Diverse skill set gives Renteria unique perspective on council duties

COMMUNITY-MINDED—De- nise Renteria, a longtime Culver City resident, is pursuing a seat on the Culver City City Council. Renteria said she has worked at various jobs requiring leader- ship, organization and versatility, plus is very community oriented. (Jesse Madera)

City Council candidate is no stranger to solving problems. Now only does she create art daily as a prop master at Knott’s Berry Farm, her job also involves pragmatic problem-solving for the installation of immersive experiences. 

“I am responsible for maintaining, fixing, organizing, installing, and creating props, set dressing and custom set pieces,” she told the CCN. “I manage schedules and meet deadlines by leading large projects with high attention to detail while being able to collaborate with other departments to execute some of Southern California’s most popular events. Years ago I worked for Mujeres de la Tierra, a women-run nonprofit organization that focused on sustainability amongst underrepresented communities, particularly Hispanic communities. I implemented and managed the social media marketing for the nonprofit. I have also coordinated fundraising events and cultivated volunteers for restoration projects at Kenneth Hahn State Recreation Area.”

Renteria’s introduction to politics came during her senior year at Culver City High School when her Government class required the students to attend one of two meetings – a School Board Meeting or a City Council Meeting. 

“I attended a school board meeting with some friends, and the following day the teacher asked for the agenda from the meeting,” she said. “We didn’t pick one up so because we did not have any proof that we were at the meeting we had to attend a City Council meeting. At the City Council meeting I picked up every single piece of paper on the back table because I did not want to have to go to another meeting. I picked up anything that would prove that we were there. While listening to the meeting I realized the council was talking about things that directly affected my neighborhood: buildings I knew about, streets that I was familiar with, it all clicked. It became easy to pay attention to the meeting because I knew the areas they were talking about. And I realized there’s really good information here. So I kept attending meetings even after the assignment was done.”

She has involved herself in a number of committees and groups in order to stay engaged, including the General Plan Advisory Committee, Culver City Historical Society – Currently the Vice President of Development, Culver City Sister City Committee, and she volunteered for and donated to Grace Diner, Backpacks for Kids Program and numerous other organizations in the city. Her biggest achievement is doing her dream job.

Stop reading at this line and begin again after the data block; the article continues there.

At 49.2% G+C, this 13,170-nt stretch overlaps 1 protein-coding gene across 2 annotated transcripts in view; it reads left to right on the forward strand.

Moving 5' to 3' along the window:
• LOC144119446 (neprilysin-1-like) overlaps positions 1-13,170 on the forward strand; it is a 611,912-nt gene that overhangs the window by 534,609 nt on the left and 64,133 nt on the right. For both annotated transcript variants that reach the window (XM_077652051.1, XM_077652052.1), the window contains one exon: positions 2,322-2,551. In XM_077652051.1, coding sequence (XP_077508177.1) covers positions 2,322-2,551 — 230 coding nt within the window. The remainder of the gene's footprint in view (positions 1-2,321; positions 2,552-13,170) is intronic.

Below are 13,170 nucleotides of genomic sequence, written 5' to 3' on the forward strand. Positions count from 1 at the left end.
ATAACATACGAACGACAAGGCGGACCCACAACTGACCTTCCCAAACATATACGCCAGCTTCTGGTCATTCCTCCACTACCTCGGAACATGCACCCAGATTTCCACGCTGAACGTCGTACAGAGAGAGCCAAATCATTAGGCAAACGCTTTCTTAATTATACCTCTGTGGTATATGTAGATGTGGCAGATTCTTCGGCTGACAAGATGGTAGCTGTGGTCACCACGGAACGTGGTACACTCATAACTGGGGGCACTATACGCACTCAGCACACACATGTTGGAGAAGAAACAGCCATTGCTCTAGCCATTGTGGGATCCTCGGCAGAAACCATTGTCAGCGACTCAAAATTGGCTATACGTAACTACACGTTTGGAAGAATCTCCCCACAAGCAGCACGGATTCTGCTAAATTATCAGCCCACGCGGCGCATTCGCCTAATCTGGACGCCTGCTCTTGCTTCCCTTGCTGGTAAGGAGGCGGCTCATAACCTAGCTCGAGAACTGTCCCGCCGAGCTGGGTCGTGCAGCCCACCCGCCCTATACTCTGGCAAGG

“I never do the same thing everyday, and I get to work in a collaborative environment and work with other designers and artisans to create different worlds,” she said.

Renteria’s platform is one of inclusivity, as she seeks to bring people together. 

“As a lifelong resident of Culver City who has always been civically engaged, I have seen all the growth and change our town has undergone,” she said. “The city has had some growing pains, and needs practical, thoughtful, and decisive leadership that will step up and put plans into action. I am ready to serve and I am committed. I have seen the morale of public discourse in Culver City decline lately, as our council has become less responsive to constituents’ concerns. We need to create an environment where everyone can thrive in a place they are proud to call home.”

As she looks to take a seat on the City Council, Renteria is critical of the current progressive majority, which she said has pursued policies that are out of touch with the local electorate.

“When I speak to residents at their doors, I hear a lot of frustration and anxiety, in part due to the specific initiatives that this majority has pursued (especially as relates to residential upzoning) and in part due to the pace at which they are running through major policy changes – some have used the analogy that it has been like drinking from a fire hose,” she said. “Morale among city staff is at a historic low, and many positions remain open as turnover has been high. I think that these issues can be fixed with relatively easy changes – in particular, greater engagement from council members with the residents who they serve, and rebuilding trust with city staff and ensuring that we are prioritizing properly and not overwhelming them with work. I am looking forward to rebuilding these relationships when elected.”

Go to renteriaforculvercity.com for more info.